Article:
Overall cancer, esophagus cancer, and trachea, bronchus, and lung cancer were seen...with asbestos exposure.
Raleigh, NC (PRWEB) July 28, 2015
A new Taiwanese study suggests that mesothelioma and others cancers are more common in shipbreaking workers than they are in the general population. Surviving Mesothelioma has just posted an article detailing the study’s findings. Click here to read it now.
Researchers at Taiwan’s National Health Research Institutes and three Taiwanese universities evaluated the health records of more than 4,000 shipbreaking workers from 1985 to 2008. They found not only a higher lifetime risk of mesothelioma but other cancers, as well.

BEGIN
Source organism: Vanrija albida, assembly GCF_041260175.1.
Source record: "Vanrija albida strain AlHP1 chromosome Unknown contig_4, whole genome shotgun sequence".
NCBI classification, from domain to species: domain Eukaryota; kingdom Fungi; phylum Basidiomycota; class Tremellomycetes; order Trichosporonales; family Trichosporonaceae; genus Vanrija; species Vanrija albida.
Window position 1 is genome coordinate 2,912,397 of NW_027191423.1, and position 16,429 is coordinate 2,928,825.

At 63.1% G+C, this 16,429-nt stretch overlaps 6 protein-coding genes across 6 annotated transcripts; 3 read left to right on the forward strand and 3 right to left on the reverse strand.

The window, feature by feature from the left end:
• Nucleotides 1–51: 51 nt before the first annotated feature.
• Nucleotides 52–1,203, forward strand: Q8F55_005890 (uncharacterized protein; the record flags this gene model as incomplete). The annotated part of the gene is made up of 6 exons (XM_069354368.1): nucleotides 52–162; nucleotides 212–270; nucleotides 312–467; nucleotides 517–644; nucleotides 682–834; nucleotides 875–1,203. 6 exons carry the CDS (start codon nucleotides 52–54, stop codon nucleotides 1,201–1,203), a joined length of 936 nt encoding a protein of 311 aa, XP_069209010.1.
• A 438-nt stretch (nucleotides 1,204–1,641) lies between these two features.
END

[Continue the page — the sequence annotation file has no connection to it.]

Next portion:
“Overall cancer, esophagus cancer, and trachea, bronchus, and lung cancer were seen in a dose-dependent relationship with asbestos exposure,” reports study author Wei-Te Wu of the National Institute of Environmental Health Sciences.
The article, published in the online medical journal PLoS One, suggested that at-risk workers be closely monitored for signs of cancers like mesothelioma.
“Although this study focuses on shipbreaking workers, it carries a sobering message for anyone with a history of asbestos exposure that mesothelioma may not be their only cancer threat,” says Alex Strauss, Managing Editor of Surviving Mesothelioma.
To better understand the study and its findings, see Mesothelioma Not the Only Cancer Threat for Shipbreakers, now available on the Surviving Mesothelioma website.
Source: Wu, WT et al, “Cancer Attributable to Asbestos Exposure in Shipbreaking Workers: A Matched-Cohort Study”, July 20, 2015, PLoS One, http://journals.plos.org/plosone/article?id=10.1371/journal.pone.0133128
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